The development of utopia-driven projective research is necessary given the general condition of unsettlement our society finds itself in – a condition that raises the issue of how to maintain the habitability of our world in view of climate change and other societal challenges (Janssens 2012). This condition urges us to take on other ways of thinking, since conventional engineering and technology approaches tend to only produce more of the same. We argue that the mode of thinking embodied in imagineering and projecting is a viable route towards a critical and utopian approach that allows to produce alternatives. Utopia-driven projective research is grounded in architecture and urbanism and aims to integrate scientific modes of knowledge production and design-based, poetic modes of knowledge building. We see it as critical – disagreeing with some protagonists of the so-called ‘criticality-debate’ (Fischer 2012; Heynen 2007) – because utopian thinking starts from a basic uneasiness about current conditions, striving to formulate desirable futures. Likewise, projective thinking can be tuned towards the finding of alternatives for the present, unsustainable urbanization models.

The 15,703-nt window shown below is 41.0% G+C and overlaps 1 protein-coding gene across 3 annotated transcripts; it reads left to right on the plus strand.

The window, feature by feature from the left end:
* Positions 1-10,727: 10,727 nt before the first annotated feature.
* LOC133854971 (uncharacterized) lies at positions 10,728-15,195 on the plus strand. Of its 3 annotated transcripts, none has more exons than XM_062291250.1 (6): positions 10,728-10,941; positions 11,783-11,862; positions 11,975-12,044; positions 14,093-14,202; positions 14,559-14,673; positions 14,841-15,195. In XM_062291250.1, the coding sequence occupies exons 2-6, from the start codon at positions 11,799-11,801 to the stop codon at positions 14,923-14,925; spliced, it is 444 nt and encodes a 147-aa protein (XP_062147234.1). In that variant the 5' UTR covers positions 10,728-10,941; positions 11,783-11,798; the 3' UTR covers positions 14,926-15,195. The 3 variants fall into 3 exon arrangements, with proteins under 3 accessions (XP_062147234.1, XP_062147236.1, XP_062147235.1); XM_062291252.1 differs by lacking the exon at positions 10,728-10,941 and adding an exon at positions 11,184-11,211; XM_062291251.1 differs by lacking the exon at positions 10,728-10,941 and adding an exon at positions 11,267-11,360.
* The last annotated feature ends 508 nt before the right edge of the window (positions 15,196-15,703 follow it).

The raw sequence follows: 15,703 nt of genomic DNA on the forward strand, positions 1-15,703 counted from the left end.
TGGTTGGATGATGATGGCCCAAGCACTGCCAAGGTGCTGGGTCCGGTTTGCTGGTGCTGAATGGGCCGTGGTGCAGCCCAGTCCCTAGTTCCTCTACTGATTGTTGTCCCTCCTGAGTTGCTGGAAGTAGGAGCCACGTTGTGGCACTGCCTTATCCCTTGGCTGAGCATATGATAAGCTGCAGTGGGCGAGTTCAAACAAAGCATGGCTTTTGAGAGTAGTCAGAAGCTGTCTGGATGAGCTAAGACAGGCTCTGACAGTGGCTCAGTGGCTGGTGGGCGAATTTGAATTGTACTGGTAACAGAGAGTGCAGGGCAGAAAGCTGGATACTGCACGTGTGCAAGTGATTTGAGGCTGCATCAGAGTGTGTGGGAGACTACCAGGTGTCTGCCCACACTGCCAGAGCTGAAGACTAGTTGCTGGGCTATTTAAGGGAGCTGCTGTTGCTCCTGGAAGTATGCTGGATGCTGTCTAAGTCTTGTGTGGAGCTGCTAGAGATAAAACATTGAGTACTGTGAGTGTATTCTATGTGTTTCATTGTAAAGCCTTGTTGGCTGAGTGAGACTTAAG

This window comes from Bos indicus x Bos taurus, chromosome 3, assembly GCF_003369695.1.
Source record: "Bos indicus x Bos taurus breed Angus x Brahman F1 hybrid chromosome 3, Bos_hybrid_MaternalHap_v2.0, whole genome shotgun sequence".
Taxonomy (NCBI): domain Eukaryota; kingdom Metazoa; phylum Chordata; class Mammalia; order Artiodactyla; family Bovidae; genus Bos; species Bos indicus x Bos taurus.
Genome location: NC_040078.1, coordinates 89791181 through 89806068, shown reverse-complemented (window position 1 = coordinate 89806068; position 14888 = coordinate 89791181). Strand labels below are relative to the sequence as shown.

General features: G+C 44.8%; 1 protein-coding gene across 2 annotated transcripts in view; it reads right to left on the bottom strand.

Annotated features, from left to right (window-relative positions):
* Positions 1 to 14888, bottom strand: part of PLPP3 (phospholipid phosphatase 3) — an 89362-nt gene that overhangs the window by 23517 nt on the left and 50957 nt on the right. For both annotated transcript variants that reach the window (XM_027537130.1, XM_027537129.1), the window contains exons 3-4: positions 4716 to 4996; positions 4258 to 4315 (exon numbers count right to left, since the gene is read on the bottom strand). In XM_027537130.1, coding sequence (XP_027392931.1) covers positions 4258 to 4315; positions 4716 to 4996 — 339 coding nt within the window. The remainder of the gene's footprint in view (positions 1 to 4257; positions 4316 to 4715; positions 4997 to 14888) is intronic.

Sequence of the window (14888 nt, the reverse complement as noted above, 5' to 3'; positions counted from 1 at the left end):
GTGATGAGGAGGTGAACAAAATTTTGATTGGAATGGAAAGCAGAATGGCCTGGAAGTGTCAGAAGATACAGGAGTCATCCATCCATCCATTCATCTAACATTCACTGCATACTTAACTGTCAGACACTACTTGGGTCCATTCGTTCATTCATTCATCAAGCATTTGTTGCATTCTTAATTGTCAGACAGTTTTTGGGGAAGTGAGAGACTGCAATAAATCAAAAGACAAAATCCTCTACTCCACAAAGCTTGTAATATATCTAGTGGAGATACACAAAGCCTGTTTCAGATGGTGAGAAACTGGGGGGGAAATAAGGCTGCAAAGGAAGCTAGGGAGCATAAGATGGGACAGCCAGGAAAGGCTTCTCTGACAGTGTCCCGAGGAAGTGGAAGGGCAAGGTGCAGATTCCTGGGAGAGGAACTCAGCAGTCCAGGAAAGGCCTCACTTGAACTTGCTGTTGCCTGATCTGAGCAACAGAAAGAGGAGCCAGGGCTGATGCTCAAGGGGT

We will substantiate this argument by showing, in a diagrammatic way, how conceptual design projects open up a space of possibilities, helping us to start exploring other modes of building communities and relating to the environment. We will refer to four projects that have an urban and landscape scale and scope: The Unadapted City (TOP Office 1995-2004), M.U.D (FLCextended2005), COASTOMIZE! (FLCextended2008), The Future Commons 2070 (magnificentsurroundings.org 2008-2011). Using design-thinking can help us to better imagine and conceive how values and judgments can be made productive as active agents in the development of future counterforms for society (Schuman 1981). These counterforms should not be seen as a kind of fixed and definitive blueprints, but rather as mediating forces that enable and stimulate social transformations. We thus argue for utopian-driven projective research as a form of social transformation in the making – the effort to work through the possibilities of fragmentary change and incomplete, unfinished projects that harbor the desire for better worlds.